As innovative as Silicon Valley is, there’s one area where it still comes up woefully short. Equal pay for many minority workers remains a serious issue, even if the pay gap slightly narrowed in 2017 from a year earlier.
According to jobs site Hired.com’s latest State of Salaries report released Thursday, tech companies offer African American and Hispanic job candidates about $6,000 less on average than their white counterparts, $130,000 and $131,000, respectively, compared with $136,000.
The racial gap may be partly the result of African American and Hispanic tech workers undervaluing their skills asking for less pay. Hired contends that this is most likely due to the fact that African American and Hispanic workers are underpaid in comparison to white workers. To wit, African American and Hispanic candidates on the Hired platform last year asked for the lowest salaries, $124,000. That falls well short of white tech workers, who ask for an average of $130,000.
While that trend, unfortunately, remains unchanged from 2016, Hired’s State of Salaries report last year reported that the pay wage gap was up to $4,000 wider in 2016, when African American and Hispanic candidates were offered between $115,000 and $120,000, compared with the $125,000 offered to white candidates.
The most recent Hired.com’s State of Salaries report released Thursday was compiled based upon 420,000 interview requests and job offers that occurred in 2017 through its online marketplace from more than 10,000 participating companies and 69,000 job seekers. The company also collected survey responses from over 700 tech workers to factor in how salaries and cost of living influence decision making and levels of satisfaction.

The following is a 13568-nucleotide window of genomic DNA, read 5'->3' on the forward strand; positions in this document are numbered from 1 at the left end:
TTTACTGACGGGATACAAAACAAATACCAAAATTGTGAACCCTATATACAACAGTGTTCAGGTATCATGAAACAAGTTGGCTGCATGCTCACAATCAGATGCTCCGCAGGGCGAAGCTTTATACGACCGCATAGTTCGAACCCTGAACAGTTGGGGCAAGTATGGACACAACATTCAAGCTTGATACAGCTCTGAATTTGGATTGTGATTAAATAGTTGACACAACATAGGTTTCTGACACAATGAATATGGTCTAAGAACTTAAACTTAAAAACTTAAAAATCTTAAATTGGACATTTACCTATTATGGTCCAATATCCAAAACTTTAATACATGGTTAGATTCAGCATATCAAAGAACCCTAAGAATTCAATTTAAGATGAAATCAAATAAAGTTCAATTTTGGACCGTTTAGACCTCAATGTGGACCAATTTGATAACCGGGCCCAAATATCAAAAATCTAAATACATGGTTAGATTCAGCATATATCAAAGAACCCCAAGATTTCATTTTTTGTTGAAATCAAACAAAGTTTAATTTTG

What tech companies are doing to address the pay gap
Unfortunately, Silicon Valley’s pay wage discrepancy among minority and white workers, is far from unique. According to an annual report released in September by the U.S. Census Bureau measuring poverty, income, inequality and health-insurance coverage in America, the pay gap between white and black men and women remain vast. The median household income for black households was only $39,490 in 2016, while the median household incomes for white households during the same period was $65,041 — a staggering $25,551 difference.
Tech companies, for their part, have become well aware of the problem. In recent years, companies such as Facebook (FB) and Salesforce (CRM) have hired executives focused on improving diversity within their ranks. Others, such as Airbnb, Lyft, Twitter (TWTR), and Pinterest are trying to promote a more diverse workplace by eliminating bias from the hiring and promotion process. All four of those companies, for instance, use a firm called Paradigm to filter out and fix barriers and unconscious biases that could influence employee hiring and retention, such as anonymizing resumes so employers can’t tell a candidate’s gender or ethnicity.
And while those efforts may yield little in the way of change in the short-term, they are cause for cautious optimism in the medium-to-long term.
More from JP: